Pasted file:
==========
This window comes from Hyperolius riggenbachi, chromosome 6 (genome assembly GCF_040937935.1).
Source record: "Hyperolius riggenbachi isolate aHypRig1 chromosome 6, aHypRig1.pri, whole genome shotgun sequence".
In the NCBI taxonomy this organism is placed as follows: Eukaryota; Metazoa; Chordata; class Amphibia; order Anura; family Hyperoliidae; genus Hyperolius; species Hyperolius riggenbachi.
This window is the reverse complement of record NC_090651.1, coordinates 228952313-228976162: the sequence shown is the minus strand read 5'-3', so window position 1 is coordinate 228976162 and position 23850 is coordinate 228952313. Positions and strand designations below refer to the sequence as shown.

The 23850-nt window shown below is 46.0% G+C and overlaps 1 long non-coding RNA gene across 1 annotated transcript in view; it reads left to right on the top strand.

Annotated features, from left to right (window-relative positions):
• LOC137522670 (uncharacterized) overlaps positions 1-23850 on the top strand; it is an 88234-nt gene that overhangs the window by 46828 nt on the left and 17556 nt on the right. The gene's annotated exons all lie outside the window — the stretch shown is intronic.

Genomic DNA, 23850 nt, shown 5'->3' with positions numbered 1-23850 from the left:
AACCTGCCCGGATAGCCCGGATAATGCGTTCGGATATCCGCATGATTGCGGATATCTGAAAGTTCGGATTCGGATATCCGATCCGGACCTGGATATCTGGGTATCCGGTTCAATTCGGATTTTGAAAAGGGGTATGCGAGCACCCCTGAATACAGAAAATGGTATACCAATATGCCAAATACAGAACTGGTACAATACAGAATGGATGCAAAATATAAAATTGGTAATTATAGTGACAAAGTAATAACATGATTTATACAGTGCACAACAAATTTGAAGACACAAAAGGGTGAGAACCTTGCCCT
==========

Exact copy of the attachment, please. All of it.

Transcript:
This window comes from Hyperolius riggenbachi, chromosome 6 (genome assembly GCF_040937935.1).
Source record: "Hyperolius riggenbachi isolate aHypRig1 chromosome 6, aHypRig1.pri, whole genome shotgun sequence".
In the NCBI taxonomy this organism is placed as follows: Eukaryota; Metazoa; Chordata; class Amphibia; order Anura; family Hyperoliidae; genus Hyperolius; species Hyperolius riggenbachi.
This window is the reverse complement of record NC_090651.1, coordinates 228952313-228976162: the sequence shown is the minus strand read 5'-3', so window position 1 is coordinate 228976162 and position 23850 is coordinate 228952313. Positions and strand designations below refer to the sequence as shown.

The 23850-nt window shown below is 46.0% G+C and overlaps 1 long non-coding RNA gene across 1 annotated transcript in view; it reads left to right on the top strand.

Annotated features, from left to right (window-relative positions):
• LOC137522670 (uncharacterized) overlaps positions 1-23850 on the top strand; it is an 88234-nt gene that overhangs the window by 46828 nt on the left and 17556 nt on the right. The gene's annotated exons all lie outside the window — the stretch shown is intronic.

Genomic DNA, 23850 nt, shown 5'->3' with positions numbered 1-23850 from the left:
AACCTGCCCGGATAGCCCGGATAATGCGTTCGGATATCCGCATGATTGCGGATATCTGAAAGTTCGGATTCGGATATCCGATCCGGACCTGGATATCTGGGTATCCGGTTCAATTCGGATTTTGAAAAGGGGTATGCGAGCACCCCTGAATACAGAAAATGGTATACCAATATGCCAAATACAGAACTGGTACAATACAGAATGGATGCAAAATATAAAATTGGTAATTATAGTGACAAAGTAATAACATGATTTATACAGTGCACAACAAATTTGAAGACACAAAAGGGTGAGAACCTTGCCCT